This sword is a dress sword for the Philippine Constabulary, but was found here in Texas. This sword, though it is from the Philippines, represents an interesting time in American history, the Spanish American war and the subsequent occupation of the Philippines by the United States. During this occupation, there were conflicts between American and Filipino forces.
In the aftermath of the Spanish American war, the United States would find itself in control of the Philippines, which had up to that point been a colony of Spain. The Filipinos however, had already been fighting for independence, and on January 23, 1899 the First Philippine Republic was created, with Aguinaldo as its leader. The Americans had different plans for the Philippines however. President McKinley would release the “Benevolent Assimilation Proclamation,” which called for the United States to take over. This would lead to war between the two young republics.
The initial conflict between the First Philippine Republic and the United States lasted until 1902. After 1902 however, guerilla warfare would continue until 1913. To govern the Philippines as the revolt continued, Congress passed the Spooner Amendment, which authorized the president to create a civil government there. The first civil governor appointed was the future president Howard Taft.
From this new civil government was created the Philippine Commission, which was formed to look over the creation of local governments and maintain law and order. To accomplish this task, the commission saw the need to create a police force made up from the local populace. The Philippine Constabulary was created with the passing of Act No. 175 on July 18, 1901. The job of the Constabulary was to establish law and order, whether it was fighting revolutionaries and guerillas, or patrolling already pacified areas. They would accomplish this task over the next 16 years.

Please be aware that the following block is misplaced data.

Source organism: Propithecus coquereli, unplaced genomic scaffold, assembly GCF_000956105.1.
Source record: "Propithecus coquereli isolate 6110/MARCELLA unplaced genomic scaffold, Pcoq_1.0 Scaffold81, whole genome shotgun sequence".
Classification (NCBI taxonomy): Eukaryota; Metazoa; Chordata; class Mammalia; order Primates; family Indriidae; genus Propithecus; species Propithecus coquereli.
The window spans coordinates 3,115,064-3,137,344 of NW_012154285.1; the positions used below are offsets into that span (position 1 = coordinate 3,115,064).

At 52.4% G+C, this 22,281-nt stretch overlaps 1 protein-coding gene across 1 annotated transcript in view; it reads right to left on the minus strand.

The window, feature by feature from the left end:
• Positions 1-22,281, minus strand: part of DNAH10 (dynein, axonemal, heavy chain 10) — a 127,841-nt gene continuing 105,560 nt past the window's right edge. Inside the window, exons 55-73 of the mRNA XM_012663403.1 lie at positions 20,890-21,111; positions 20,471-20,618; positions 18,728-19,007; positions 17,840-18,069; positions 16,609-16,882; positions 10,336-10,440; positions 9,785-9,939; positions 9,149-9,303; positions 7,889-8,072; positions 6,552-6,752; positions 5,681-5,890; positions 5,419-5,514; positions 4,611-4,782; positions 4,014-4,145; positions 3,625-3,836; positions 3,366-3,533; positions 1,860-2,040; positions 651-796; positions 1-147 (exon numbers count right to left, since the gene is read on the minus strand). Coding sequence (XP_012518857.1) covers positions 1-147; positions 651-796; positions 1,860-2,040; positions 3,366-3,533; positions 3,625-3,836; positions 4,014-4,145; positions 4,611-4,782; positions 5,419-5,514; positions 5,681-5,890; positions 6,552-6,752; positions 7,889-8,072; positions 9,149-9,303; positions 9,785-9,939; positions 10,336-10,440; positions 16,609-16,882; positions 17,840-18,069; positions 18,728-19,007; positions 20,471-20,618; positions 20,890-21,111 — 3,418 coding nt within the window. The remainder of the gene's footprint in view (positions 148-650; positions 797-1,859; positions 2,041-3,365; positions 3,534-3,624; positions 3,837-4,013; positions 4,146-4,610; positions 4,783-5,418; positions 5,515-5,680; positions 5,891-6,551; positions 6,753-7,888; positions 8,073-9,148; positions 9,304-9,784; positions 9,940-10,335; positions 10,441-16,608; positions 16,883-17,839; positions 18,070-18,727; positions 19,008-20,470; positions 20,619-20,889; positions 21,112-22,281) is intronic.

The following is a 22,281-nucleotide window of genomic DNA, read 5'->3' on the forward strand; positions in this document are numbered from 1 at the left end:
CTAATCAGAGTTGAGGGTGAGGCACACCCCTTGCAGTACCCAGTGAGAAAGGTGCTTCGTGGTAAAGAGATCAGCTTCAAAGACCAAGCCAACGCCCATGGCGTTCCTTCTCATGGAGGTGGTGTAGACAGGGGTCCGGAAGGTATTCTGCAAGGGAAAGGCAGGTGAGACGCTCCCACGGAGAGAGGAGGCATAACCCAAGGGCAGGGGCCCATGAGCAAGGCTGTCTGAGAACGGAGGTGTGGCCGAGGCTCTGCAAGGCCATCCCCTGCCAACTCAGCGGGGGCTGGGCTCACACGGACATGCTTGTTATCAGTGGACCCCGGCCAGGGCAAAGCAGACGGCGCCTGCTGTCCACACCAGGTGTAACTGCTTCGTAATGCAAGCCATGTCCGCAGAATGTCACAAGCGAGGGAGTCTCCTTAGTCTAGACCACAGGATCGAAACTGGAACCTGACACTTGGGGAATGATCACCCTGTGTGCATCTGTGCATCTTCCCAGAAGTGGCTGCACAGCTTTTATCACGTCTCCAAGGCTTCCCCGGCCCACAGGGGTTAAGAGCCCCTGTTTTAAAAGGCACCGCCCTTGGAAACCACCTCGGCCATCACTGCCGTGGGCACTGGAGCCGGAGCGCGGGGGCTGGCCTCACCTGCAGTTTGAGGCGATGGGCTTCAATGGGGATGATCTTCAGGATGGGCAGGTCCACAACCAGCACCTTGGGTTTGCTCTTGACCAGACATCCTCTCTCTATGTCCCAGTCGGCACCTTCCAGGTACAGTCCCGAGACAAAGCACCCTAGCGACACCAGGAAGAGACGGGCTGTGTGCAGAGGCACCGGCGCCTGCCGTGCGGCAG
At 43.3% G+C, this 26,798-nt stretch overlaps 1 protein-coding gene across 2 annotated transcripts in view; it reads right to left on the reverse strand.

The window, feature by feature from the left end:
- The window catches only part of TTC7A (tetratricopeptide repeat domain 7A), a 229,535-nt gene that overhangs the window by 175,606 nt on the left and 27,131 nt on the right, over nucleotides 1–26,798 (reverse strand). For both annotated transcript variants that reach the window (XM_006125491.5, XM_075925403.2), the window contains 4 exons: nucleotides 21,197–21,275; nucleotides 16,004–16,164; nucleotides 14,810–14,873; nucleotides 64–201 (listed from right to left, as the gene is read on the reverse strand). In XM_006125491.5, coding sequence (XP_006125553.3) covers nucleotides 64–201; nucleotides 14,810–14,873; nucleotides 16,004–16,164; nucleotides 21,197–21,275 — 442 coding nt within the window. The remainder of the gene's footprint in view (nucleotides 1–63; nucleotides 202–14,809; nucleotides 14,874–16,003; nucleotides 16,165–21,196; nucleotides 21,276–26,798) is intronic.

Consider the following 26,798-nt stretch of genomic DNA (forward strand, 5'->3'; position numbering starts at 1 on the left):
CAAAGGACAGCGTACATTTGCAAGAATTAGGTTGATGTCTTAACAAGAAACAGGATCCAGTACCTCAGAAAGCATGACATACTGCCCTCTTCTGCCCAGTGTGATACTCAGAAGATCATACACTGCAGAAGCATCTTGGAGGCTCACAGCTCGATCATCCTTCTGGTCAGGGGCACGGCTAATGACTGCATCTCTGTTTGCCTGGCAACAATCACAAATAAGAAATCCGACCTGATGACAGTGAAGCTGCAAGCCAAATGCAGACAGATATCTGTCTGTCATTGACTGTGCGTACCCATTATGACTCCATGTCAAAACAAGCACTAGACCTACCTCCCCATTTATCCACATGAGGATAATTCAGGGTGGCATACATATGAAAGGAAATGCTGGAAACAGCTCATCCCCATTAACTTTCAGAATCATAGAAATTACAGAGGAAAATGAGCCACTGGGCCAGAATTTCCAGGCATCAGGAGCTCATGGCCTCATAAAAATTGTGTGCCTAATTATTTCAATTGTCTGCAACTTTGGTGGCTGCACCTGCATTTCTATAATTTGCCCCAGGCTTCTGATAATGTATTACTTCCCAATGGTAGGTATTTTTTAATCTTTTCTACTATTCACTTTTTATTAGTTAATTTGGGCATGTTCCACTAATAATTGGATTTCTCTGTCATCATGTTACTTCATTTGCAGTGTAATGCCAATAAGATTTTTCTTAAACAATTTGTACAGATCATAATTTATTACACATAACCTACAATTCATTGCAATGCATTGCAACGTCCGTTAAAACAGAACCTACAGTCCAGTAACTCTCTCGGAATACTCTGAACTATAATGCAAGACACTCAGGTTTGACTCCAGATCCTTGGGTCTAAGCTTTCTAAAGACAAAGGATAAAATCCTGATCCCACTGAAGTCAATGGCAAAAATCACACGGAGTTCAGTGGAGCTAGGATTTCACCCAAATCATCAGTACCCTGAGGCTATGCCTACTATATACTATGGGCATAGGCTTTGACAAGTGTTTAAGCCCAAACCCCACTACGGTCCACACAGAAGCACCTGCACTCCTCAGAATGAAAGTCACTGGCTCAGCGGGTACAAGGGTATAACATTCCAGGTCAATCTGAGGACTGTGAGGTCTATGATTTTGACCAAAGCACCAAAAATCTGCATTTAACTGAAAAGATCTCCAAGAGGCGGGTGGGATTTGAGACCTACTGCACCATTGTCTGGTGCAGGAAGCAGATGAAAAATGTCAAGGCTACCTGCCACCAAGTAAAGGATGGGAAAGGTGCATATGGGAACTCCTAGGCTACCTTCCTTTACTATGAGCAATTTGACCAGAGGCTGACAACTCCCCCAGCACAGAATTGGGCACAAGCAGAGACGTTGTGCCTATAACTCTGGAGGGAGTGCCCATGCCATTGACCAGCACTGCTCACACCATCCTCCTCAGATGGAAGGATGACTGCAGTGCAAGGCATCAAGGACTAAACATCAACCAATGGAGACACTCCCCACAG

United States involvement in the archipelago would become substantial as the fighting continued. At its peak, the United States Army had 70,000 men trying to pacify the area, not including local forces like the police or the constabulary. [Ryan Farrell, edited by Kathryn S. McCloud]
Stanley, Peter W. Reappraising an Empire: New Perspectives on Philippine-American History. Cambridge, Mass: Published by the Committee on American-East Asian Relations of the Dept. of History in collaboration with the Council on East Asian Studies, Harvard University, 1984.
Reproduction Based off of an 1860s Model
Materials: Metal, Leather, Cloth
This canteen is a reproduction of the canteens that would have been issued to the Buffalo Soldiers during the Indian Wars era. Buffalo Soldier is a name that refers to African American soldiers that served in the United States Army during and following the American Civil War.
Before the Civil War, African Americans were not officially permitted to fight in the Army. During the war, combat roles and positions in the army would be opened up to African Americans after Lincoln’s Emancipation Proclamation in 1863. With this new opportunity, many signed up to serve over the course of the war. Over 175,000 African Americans served in the United States Colored Troops (USCT). From 1863 to the end of the war the USCT fought in 39 major engagements and hundreds of smaller skirmishes.